In a recent study published in the journal Laryngoscope and authored by a pair of Stanford University School of Medicine researchers, a double blind, placebo controlled study found that acupuncture preformed during surgery reduced post-operative pain and resulted in a faster restoration of appetite compared to a control group of patients undergoing a tonsillectomy.
The researchers noted that the acupuncture group’s pain relief after surgery occurred twice as fast as the control group, 36 hours for the acupuncture group versus 84 hours for the control group. In addition, the study found that those in the acupuncture group had a return of appetite and ability to eat within 24 hours versus 72 hours for that of the control group.
The study utilized a double blind, placebo controlled framework that utilized sham acupuncture to simulate treatment. Sham acupuncture refers to a series of techniques that are used to ensure the researchers and patients are unable to tell if they received real acupuncture or not. Methods include needling non-acupuncture points on the body as well as specially designed blunt spring loaded needles that can simulate the sensation of a needle being inserted.
The study procedure utilized a variety of acupuncture points known for their analgesic properties, their known benefit for the head and throat, as well as points to reduce nausea and vomiting as well as points to reduce anxiety and agitation. Auricular acupuncture, or the use of acupuncture points on the ear, were utilized as well. Several of the points were stimulated using a variable frequency electrical stimulation device that applies a very small amount of electrical current to an acupuncture needle. This method is frequently used for pain reduction and for acupuncture analgesia used in a variety of surgeries including dental surgery.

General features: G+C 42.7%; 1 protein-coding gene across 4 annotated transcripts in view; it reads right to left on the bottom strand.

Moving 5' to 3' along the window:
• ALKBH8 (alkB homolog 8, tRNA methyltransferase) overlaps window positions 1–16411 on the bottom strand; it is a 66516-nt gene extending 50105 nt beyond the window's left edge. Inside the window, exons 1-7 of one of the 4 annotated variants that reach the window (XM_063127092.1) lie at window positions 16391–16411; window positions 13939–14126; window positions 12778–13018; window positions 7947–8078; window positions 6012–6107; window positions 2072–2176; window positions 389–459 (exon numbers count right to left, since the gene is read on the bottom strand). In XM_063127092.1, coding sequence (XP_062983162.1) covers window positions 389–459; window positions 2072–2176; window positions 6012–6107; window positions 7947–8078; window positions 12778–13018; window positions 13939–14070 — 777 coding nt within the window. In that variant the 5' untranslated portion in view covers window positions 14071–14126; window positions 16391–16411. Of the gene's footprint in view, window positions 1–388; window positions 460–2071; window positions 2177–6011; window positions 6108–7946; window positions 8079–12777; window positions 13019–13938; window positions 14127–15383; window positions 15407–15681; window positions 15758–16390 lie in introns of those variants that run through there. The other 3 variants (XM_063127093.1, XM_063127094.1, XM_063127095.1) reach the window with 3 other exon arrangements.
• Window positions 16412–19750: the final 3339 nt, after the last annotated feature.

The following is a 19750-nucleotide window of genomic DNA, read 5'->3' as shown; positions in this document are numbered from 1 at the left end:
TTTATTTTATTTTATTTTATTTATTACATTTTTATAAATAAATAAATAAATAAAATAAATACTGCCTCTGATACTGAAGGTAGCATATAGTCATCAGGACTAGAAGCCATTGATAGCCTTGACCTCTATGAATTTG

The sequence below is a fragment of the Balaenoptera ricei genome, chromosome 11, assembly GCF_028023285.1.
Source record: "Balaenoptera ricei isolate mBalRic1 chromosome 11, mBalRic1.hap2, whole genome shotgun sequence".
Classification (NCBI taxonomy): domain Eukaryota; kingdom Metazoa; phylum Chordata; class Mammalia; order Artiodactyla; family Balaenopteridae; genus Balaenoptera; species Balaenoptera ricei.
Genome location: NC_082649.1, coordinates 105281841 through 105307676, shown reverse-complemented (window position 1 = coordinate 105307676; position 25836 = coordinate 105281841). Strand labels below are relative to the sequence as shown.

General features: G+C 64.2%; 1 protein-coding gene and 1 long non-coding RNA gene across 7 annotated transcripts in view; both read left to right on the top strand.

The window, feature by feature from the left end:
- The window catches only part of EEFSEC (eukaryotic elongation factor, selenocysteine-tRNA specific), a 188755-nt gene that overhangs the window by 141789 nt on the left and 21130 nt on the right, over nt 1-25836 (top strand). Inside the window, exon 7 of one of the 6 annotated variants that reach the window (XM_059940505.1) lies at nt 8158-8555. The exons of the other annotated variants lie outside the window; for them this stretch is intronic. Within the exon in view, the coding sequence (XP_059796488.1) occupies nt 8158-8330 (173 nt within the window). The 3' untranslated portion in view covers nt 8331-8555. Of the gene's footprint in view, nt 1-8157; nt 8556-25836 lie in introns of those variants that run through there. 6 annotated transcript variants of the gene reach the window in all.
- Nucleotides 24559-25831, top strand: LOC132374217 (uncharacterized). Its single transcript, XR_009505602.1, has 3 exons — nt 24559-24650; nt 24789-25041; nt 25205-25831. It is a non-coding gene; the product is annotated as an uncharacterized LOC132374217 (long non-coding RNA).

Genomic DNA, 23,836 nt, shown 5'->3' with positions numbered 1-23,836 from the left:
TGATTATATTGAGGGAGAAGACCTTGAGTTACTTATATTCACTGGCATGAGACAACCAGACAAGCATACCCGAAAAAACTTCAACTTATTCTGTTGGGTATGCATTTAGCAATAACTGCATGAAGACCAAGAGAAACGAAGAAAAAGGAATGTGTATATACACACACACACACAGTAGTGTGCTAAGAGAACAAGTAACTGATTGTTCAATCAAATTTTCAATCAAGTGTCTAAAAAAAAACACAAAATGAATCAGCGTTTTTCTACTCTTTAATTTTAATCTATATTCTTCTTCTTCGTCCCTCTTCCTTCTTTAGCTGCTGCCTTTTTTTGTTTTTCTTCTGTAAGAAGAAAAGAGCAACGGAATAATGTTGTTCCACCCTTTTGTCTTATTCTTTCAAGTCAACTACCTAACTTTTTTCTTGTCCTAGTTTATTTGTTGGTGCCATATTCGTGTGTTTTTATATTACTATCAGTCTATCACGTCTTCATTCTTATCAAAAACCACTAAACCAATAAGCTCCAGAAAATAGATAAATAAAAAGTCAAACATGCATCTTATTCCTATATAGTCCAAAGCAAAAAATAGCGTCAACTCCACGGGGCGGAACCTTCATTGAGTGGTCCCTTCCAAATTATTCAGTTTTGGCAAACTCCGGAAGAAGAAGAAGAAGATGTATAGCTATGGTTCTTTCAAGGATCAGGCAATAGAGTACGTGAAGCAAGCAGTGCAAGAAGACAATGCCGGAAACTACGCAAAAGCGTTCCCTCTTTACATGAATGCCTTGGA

The researchers noted that there were no side-effects or complications from the acupuncture and concluded that acupuncture is “feasible, well tolerated, and results in improved pain and earlier return of diet post-operatively.”
Although this study only looked at a single type of surgery, acupuncture has been used during surgery in China extensively to reduce post-operative recovery time, speed wound healing and reduce the need for deep anesthesia drugs. The researchers note that acupuncture during surgery is a relatively new field, but given the success of this study they recommend further research with larger sample sizes.
I think that one of the best things that can come out of acupuncture research is the integration of western medicine and complementary forms of medicine like acupuncture and herbal medicine to be used side by side to ensure that the patient receives the best care possible. Given the high level of safety and ability to reduce cost (less drugs, shorter hospital stays), acupuncture will hopefully be given the green light in more areas of the western healthcare world and will demonstrate its effectiveness and safety.
For a summary of the study click here.
To read the abstract and access the full study click here.